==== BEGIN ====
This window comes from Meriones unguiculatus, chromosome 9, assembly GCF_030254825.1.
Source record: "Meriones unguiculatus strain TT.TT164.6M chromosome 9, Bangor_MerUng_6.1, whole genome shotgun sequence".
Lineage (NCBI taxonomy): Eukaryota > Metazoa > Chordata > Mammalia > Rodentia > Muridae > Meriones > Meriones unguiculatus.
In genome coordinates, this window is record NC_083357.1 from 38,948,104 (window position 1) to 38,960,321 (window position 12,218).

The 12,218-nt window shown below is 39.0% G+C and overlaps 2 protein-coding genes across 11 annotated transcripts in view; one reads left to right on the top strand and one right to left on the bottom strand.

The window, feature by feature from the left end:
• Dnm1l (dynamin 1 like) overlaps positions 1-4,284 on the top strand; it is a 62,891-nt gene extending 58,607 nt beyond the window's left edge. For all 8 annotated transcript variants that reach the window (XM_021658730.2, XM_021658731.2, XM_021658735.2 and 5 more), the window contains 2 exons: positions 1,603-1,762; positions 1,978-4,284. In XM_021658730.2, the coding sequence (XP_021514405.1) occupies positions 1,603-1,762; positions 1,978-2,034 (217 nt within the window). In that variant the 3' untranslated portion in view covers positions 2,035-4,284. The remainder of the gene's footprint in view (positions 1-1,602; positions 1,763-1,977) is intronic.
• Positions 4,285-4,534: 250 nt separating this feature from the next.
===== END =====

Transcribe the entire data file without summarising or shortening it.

This window comes from Meriones unguiculatus, chromosome 9, assembly GCF_030254825.1.
Source record: "Meriones unguiculatus strain TT.TT164.6M chromosome 9, Bangor_MerUng_6.1, whole genome shotgun sequence".
Lineage (NCBI taxonomy): Eukaryota > Metazoa > Chordata > Mammalia > Rodentia > Muridae > Meriones > Meriones unguiculatus.
In genome coordinates, this window is record NC_083357.1 from 38,948,104 (window position 1) to 38,960,321 (window position 12,218).

The 12,218-nt window shown below is 39.0% G+C and overlaps 2 protein-coding genes across 11 annotated transcripts in view; one reads left to right on the top strand and one right to left on the bottom strand.

The window, feature by feature from the left end:
• Dnm1l (dynamin 1 like) overlaps positions 1-4,284 on the top strand; it is a 62,891-nt gene extending 58,607 nt beyond the window's left edge. For all 8 annotated transcript variants that reach the window (XM_021658730.2, XM_021658731.2, XM_021658735.2 and 5 more), the window contains 2 exons: positions 1,603-1,762; positions 1,978-4,284. In XM_021658730.2, the coding sequence (XP_021514405.1) occupies positions 1,603-1,762; positions 1,978-2,034 (217 nt within the window). In that variant the 3' untranslated portion in view covers positions 2,035-4,284. The remainder of the gene's footprint in view (positions 1-1,602; positions 1,763-1,977) is intronic.
• Positions 4,285-4,534: 250 nt separating this feature from the next.